Timeline: Sask Party Privatization

September
2007

Brad Wall states that “Crowns are not going to be privatized and (subsidiaries) are not going to be wound down.”

May
2008

SaskTel contracts out some SaskTel Max and internet installation to Jump.ca.

July
2008

The Sask. Party government finalizes the sale of its share of SaskFerco to Norway-based Yara International for $738 million. Investment Saskatchewan had received more than $209 million in dividends since the province started investing in the fertilizer company in 1989.

October
2008

The Sask. Party government announces its “Saskatchewan First” policy, requiring Crown corporations to sell off out-of-province investments wherever possible. Over $150 million in holdings will be sold over the next three years.

March
2009

SaskTel outsources its email and conference call services to an out-of-province private company.

October
2009

The Sask. Party government releases its “Patient First Review,” which advocates for more private sector participation in health care delivery.

October
2009

The Sask. Party government licenses the province’s first private wine stores, paving the way to public liquor privatization.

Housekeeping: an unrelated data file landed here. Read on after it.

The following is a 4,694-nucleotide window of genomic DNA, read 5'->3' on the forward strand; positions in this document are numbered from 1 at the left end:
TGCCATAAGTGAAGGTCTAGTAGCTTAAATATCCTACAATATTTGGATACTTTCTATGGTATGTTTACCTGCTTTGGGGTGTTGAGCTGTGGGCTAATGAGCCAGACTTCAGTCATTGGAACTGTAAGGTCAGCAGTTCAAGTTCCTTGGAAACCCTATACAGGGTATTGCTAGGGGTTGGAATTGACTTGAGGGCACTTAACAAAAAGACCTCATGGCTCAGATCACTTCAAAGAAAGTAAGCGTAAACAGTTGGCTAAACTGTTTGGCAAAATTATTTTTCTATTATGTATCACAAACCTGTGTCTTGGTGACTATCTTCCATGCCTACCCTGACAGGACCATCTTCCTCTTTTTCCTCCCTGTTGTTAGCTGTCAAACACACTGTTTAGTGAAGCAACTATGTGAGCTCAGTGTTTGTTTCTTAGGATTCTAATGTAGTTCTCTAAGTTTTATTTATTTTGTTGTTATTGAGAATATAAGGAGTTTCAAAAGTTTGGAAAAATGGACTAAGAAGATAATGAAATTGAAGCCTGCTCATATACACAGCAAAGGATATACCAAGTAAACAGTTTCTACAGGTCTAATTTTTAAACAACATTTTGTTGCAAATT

February
2010

The Sask. Party government announces it has contracted out more than 60 per cent of its internal information technology work to private, for-profit companies.

February
2010

The Sask. Party government sells off 23 rental cabins at Greenwater Lake Provincial Park, the last publicly-owned cabins in the provincial park system.

May
2010

The Sask. Party government announces a privately built, owned and operated 100-bed long-term care facility in Saskatoon. The Amicus Health Care deal is similar to a public-private partnership (P3) privatization scheme.

June
2010

The Saskatchewan Communications Network (SCN) is sold to Ontario-based Bluepoint Investment Corporation for $350,000. Two years later, Rogers Media buys SCN from Bluepoint for more than $3 million.

July
2010

The Ministry of Health releases its “Third Party Delivery Framework” for the contracting out of day surgeries and diagnostic imaging to private health providers.

July
2010

The Sask. Party government outsources responsibility for inspecting boilers, pressurized storage tanks, elevators, escalators and amusement park rides. Government inspectors are transferred to the new Technical Safety Authority of Saskatchewan, a non-profit company with a strong industry presence on its board.